Breonna Taylor makes history by appearing on the September 2020 cover of Oprah Winfrey’s O, The Oprah Magazine.
On Thursday, the star of “The Oprah Winfrey Show” announced that a painting of Taylor — a 26-year-old Black EMT who was killed March 13 by white police officers Jonathan Mattingly, Brett Hankison, and Myles Cosgrove — will grace the cover of her iconic magazine.
“Breonna Taylor. She was just like me. She was just like you. And like everyone who dies unexpectedly, she had plans. Plans for a future filled with responsibility and work and friends and laughter,” the media mogul wrote for her “What I Know for Sure” column.
The cover — drawn by Dallas-based artist Alexis Franklin — marks the first time in O’s 20-year history that Winfrey does not appear on the front of the issue.
In her piece, Winfrey said she recently spoke with Taylor’s mom Tamika Palmer about her grief.
“She was having a particularly bad day dealing with the loss and the grief of knowing that her daughter is gone forever,” Winfrey wrote. “Those of you who’ve lost loved ones know that the pain comes in waves and that any little thing can trigger it. A song. A scent. A word. A thought. The day I called, Ms. Palmer was dealing with the emotion of it all. She told me, “I can’t stop seeing her face. Her smile. It’s what I miss most about her. I still can’t grasp the concept of her being gone. It feels so surreal. I’m still waiting for her to come through the door.’”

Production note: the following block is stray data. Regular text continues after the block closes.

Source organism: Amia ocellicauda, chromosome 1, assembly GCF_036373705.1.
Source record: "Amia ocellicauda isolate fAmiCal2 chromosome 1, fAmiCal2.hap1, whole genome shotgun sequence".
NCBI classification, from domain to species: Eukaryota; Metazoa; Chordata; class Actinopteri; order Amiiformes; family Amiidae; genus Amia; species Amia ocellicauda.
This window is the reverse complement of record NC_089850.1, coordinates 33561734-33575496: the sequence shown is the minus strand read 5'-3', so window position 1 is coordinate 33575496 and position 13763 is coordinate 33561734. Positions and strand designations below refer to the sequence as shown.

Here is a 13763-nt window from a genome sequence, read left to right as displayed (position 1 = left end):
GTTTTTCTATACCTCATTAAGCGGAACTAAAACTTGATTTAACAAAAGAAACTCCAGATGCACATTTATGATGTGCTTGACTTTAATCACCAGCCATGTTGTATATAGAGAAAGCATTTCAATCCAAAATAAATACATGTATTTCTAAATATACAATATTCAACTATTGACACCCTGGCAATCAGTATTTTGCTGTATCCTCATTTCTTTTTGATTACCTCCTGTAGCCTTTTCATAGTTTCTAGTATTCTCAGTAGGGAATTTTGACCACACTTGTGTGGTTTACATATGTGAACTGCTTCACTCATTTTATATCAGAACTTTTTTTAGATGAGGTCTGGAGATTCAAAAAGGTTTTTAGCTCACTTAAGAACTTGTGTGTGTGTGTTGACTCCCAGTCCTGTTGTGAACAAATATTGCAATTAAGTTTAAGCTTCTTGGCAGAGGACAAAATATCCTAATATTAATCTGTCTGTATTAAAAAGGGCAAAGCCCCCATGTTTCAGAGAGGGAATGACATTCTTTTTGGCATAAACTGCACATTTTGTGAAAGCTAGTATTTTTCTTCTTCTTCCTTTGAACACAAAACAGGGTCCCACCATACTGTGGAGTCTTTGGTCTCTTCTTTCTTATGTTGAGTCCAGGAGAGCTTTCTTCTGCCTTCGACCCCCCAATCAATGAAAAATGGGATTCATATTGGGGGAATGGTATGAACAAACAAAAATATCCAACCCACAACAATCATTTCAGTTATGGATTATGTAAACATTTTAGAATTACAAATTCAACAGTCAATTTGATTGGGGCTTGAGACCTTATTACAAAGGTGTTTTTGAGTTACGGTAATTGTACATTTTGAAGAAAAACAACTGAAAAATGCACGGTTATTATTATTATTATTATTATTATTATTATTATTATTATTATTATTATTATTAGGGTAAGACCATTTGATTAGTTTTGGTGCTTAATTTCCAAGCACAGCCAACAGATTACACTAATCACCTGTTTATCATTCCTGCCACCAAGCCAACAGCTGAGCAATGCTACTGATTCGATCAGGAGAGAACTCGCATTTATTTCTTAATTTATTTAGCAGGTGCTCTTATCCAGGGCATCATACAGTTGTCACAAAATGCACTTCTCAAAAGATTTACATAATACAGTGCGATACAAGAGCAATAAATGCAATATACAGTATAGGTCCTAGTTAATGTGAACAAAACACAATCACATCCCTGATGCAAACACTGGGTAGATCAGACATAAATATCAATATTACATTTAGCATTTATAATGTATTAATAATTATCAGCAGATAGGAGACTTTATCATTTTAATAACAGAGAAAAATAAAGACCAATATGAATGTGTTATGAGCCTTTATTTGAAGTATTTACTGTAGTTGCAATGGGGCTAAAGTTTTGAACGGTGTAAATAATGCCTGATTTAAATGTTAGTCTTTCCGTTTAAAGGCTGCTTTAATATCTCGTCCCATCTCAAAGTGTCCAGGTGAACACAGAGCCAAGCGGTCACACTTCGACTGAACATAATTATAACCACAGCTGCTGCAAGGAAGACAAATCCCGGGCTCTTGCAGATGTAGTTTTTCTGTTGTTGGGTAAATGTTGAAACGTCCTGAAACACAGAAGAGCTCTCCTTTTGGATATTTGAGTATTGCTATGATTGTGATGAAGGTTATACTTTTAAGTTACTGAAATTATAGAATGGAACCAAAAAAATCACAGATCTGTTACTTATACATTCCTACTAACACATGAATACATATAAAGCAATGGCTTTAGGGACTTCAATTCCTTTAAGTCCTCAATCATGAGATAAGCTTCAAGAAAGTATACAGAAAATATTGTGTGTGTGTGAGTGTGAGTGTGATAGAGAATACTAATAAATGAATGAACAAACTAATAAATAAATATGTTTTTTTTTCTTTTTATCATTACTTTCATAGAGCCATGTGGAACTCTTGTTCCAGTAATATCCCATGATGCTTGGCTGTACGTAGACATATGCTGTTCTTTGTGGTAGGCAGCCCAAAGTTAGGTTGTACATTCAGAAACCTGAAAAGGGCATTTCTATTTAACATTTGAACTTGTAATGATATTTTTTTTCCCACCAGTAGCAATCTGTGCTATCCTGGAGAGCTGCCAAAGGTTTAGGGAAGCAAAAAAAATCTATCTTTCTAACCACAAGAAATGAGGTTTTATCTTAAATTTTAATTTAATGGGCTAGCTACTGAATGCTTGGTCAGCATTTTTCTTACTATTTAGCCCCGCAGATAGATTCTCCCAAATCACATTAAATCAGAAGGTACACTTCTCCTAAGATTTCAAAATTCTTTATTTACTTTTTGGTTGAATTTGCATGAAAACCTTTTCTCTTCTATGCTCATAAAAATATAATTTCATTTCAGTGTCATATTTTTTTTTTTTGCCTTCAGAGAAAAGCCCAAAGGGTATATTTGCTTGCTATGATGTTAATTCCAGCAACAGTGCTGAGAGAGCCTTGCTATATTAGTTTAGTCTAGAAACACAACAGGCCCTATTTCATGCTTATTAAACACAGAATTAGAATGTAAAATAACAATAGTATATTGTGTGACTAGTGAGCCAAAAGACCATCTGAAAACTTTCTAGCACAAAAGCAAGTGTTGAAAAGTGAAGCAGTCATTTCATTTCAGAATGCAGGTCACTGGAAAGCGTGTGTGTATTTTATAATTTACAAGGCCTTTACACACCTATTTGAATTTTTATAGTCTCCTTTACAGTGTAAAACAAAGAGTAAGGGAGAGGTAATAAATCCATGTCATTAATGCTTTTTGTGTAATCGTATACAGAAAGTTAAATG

Though Hankison was fired last month, none of the three police officers, as of this writing, have been charged or arrested for Taylor’s killing.
“What Ms. Palmer cannot understand is this: ‘The fact that no one has been charged. It was so reckless. They did all of this for nothing, and she lost her life,’” Winfrey recounted.
“What I know for sure: We can’t be silent. We have to use whatever megaphone we have to cry for justice,” she concluded. “And that is why Breonna Taylor is on the cover of O magazine. I cry for justice in her name.”
Earlier this week, O announced it will be discontinuing its regular monthly print editions after the December 2020 issue.
A spokesperson from publisher Hearst said the magazine will be “more digitally-centric.” While there will be “some form of print” after the December issue, “what it is exactly is still being worked out.”